Private investors, including billionaires T. Boone Pickens and Warren Buffett, as well as a list of major utilities, have lined up to fund the upfront cost of the lines. Under state regulations, they're allowed to recoup costs from ratepayers. While most market watchers estimate that the lines will add about $4 to an average electric bill, wind boosters say that in the five or so years it will take for lines to be built and charges to show up on customers' bills, prices for natural gas (which supplies about 40% of the state's energy) are likely to rise. By then, cheap, new wind power should offset the natural gas costs, resulting in net savings for customers (assuming energy retailers pass along some of those savings). At a press conference in support of Scenario 3, state Rep. Mark Strama said, "The benefits of investing in a renewable energy source such as wind power outweigh the costs 3-to-1."
State Sen. Kirk Watson, who joined Strama's call for maximum wind, said: "Every major Texas city has smog and air pollution problems. More wind energy will result in significant improvements in air quality in all metropolitan areas." Watson noted that more wind may also ensure Texas' ability to supply affordable energy, given recent Department of Energy estimates that statewide power costs could rise up to 62% if federal carbon dioxide emissions limits are enacted.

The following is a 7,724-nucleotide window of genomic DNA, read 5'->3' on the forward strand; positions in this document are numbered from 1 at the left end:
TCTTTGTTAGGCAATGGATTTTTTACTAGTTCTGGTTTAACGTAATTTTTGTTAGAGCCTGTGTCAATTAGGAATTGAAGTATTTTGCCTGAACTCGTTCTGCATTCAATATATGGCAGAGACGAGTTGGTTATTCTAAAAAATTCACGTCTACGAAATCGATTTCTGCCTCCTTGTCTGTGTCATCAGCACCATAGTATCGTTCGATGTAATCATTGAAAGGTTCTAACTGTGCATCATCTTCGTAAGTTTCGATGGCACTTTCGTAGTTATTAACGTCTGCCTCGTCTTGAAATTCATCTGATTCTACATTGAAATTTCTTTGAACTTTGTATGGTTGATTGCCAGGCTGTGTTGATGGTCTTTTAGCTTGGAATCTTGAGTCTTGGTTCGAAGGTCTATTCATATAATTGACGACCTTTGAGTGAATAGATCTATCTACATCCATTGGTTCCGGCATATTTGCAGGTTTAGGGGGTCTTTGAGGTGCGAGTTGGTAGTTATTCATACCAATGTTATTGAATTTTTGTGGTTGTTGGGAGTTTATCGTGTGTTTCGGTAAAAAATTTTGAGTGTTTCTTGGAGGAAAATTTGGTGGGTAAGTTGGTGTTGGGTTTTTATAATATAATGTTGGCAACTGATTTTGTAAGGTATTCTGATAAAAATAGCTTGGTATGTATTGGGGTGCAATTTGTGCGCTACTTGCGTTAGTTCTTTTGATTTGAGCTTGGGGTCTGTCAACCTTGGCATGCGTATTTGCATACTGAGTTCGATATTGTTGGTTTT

"While we would have preferred the most aggressive scenario, we think the commission did a good job of balancing the need to use more wind to lower fuel costs and to develop ways to assure the grid remains stable to prevent blackouts," said Public Citizen's Tom "Smitty" Smith. "However, dark clouds may be looming on the horizon. The commissioners delayed a decision until the end of the month on whether to give priority on these lines to so-called 'clean' coal and nuclear plants." Smith has called for separate hearings on line prioritization.
Transmission Line Proposals
|New Megawatts Added||Cost (billions)||Est. CO2/NOx (smog)||Reductions*|
*Source: Public Citizen